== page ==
Class 4: Loops, ifs and cases

The month long hiatus is now over. After much slacking and procrastinating, soJava is back and better than ever. Turns out that I could change the formatting after all and I was just being stupid.

Now that all protocol has been observed, let’s talk about loops, more specifically, while loops, if statements, for loops and case-switch statements.

Very frequently, you will want to make decisions based on given input, do something a certain number of times or do something until something else happens. For that, we will need to make use of either an if, for, while, or case-switch statement. Let’s look at these one by one:

for Loops

A for loop is a definite loop which works it’s way around a given value, or data structure from a start point to an end point unless you break out of it early. For loops in Java follow the given structure.

int total = 0;
int n = 15;
for (int i = 0; i < n + 1; i++){
  total += i;
}
return total

The following code calculates the sum of numbers up to n (15). You initialize a for loop using the for keyword followed by the conditions in parenthesis like (a, b, c) in which a will be the initial position (like int i = 0 N.B The int i is important, don’t forget although you can change the name of i), b is the final position which is up to but not including and c is whether the value is being incremented or decremented (added or subtracted) like i++.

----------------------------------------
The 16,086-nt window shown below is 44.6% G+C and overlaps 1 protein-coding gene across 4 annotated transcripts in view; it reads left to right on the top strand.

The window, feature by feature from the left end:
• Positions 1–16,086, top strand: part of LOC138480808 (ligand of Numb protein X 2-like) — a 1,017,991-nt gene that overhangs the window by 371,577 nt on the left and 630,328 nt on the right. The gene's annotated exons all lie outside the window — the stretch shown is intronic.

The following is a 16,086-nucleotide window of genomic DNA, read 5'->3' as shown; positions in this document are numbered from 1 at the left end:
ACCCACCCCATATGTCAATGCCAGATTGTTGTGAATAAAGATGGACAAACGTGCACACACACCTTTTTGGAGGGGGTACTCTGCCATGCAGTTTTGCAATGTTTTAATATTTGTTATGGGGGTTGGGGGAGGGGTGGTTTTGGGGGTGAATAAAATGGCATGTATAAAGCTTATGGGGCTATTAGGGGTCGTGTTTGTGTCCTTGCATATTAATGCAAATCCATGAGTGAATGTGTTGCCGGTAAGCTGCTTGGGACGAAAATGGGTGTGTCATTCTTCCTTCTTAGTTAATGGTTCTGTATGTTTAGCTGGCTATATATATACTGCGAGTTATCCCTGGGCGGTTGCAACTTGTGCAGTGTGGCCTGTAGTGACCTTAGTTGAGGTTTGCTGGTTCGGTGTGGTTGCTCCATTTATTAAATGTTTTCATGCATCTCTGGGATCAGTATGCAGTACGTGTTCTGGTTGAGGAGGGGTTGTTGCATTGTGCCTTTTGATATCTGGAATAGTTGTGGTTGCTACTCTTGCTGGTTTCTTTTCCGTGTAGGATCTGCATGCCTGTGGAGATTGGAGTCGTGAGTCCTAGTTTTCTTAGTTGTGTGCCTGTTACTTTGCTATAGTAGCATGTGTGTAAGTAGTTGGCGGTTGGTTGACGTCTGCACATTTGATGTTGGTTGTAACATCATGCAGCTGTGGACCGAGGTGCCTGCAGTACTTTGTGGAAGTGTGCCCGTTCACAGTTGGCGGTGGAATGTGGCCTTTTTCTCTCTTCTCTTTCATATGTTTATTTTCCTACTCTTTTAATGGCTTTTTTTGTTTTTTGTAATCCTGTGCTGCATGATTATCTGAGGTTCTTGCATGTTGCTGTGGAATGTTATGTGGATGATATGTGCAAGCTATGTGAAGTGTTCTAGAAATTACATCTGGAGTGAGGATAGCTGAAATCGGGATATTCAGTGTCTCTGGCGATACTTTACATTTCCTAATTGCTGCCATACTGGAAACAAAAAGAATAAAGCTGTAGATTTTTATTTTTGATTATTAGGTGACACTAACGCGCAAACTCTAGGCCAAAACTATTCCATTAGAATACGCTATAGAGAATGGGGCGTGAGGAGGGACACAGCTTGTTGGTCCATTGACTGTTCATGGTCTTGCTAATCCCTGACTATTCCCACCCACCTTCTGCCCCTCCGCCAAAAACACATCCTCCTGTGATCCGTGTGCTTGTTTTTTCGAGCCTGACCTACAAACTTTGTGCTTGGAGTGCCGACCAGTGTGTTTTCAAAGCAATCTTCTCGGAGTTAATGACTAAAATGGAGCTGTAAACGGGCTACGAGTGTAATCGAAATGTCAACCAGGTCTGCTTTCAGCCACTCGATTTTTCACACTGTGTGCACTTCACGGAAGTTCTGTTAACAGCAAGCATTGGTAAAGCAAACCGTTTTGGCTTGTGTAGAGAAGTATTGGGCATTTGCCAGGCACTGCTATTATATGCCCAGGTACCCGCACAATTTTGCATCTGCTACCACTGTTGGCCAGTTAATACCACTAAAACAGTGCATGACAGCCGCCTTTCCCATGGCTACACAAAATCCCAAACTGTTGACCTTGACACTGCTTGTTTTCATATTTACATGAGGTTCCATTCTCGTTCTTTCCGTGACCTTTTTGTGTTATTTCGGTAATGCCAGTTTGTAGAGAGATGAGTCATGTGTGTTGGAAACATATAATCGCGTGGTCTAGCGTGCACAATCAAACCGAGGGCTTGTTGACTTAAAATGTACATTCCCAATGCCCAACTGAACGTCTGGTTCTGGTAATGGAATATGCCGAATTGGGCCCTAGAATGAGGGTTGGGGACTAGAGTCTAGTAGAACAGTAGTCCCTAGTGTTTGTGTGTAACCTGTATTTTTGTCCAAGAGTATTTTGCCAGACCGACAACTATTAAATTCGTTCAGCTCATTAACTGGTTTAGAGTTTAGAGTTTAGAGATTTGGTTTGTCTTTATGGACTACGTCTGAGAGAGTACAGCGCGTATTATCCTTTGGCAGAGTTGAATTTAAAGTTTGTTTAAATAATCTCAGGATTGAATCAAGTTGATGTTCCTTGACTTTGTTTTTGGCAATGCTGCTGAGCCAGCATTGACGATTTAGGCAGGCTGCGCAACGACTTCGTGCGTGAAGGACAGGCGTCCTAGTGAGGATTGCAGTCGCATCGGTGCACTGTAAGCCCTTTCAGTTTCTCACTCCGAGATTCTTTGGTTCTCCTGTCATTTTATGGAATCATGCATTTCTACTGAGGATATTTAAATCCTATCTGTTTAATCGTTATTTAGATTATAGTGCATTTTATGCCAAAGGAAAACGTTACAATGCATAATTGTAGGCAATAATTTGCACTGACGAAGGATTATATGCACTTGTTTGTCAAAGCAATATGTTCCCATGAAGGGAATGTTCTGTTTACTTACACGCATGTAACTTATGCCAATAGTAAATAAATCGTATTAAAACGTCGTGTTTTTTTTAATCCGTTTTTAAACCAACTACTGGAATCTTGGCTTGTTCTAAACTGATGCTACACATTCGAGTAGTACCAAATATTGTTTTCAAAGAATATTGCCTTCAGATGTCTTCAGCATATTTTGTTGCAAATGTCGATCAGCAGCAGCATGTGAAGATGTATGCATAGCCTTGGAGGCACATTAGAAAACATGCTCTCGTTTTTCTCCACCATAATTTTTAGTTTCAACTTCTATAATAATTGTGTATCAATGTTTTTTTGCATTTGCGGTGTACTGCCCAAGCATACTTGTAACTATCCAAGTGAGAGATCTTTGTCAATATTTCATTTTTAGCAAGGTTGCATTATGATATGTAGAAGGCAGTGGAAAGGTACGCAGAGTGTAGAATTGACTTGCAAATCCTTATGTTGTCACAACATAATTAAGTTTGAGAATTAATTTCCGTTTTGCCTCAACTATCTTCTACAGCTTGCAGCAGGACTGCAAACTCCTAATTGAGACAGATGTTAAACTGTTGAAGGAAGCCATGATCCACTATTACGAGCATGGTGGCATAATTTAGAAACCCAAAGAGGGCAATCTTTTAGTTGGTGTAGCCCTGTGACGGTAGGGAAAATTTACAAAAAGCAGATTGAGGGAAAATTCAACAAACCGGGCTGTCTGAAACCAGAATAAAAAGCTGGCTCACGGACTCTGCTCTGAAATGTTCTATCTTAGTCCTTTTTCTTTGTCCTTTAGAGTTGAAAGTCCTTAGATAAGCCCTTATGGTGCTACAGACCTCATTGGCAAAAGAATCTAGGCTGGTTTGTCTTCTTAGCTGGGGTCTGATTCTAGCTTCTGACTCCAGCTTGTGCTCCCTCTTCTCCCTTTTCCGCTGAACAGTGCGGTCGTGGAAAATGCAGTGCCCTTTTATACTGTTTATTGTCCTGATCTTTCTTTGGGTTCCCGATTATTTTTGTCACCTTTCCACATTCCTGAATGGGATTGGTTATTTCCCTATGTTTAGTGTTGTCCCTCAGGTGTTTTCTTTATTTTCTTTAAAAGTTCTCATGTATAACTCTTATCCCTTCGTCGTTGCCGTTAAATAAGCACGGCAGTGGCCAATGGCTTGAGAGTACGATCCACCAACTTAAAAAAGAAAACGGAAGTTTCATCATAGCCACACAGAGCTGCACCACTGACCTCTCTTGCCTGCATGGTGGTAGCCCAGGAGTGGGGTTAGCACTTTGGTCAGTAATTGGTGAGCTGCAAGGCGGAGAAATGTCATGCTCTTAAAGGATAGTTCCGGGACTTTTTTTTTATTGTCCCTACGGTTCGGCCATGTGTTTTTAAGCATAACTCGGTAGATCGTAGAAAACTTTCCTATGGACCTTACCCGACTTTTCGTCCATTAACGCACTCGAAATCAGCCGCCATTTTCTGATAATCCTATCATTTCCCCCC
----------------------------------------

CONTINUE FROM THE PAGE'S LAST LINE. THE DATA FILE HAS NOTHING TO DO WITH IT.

i++ and i– adds and subtracts 1 to the parameter after the loop goes through at least once respectively.

++i and –1  adds and subtracts 1 to the parameter before the loop goes through at least once respectively.

Once those values have been set, you can include the code which will be run at each value of i inside the curly braces.

while Loops

While loops are definite loops. Given a certain condition, the code in the block will execute until that initial condition is true. for example,

int total = 0;
int n = 15;
while(i <=; 15){
  total += n;
  n--;
}
return total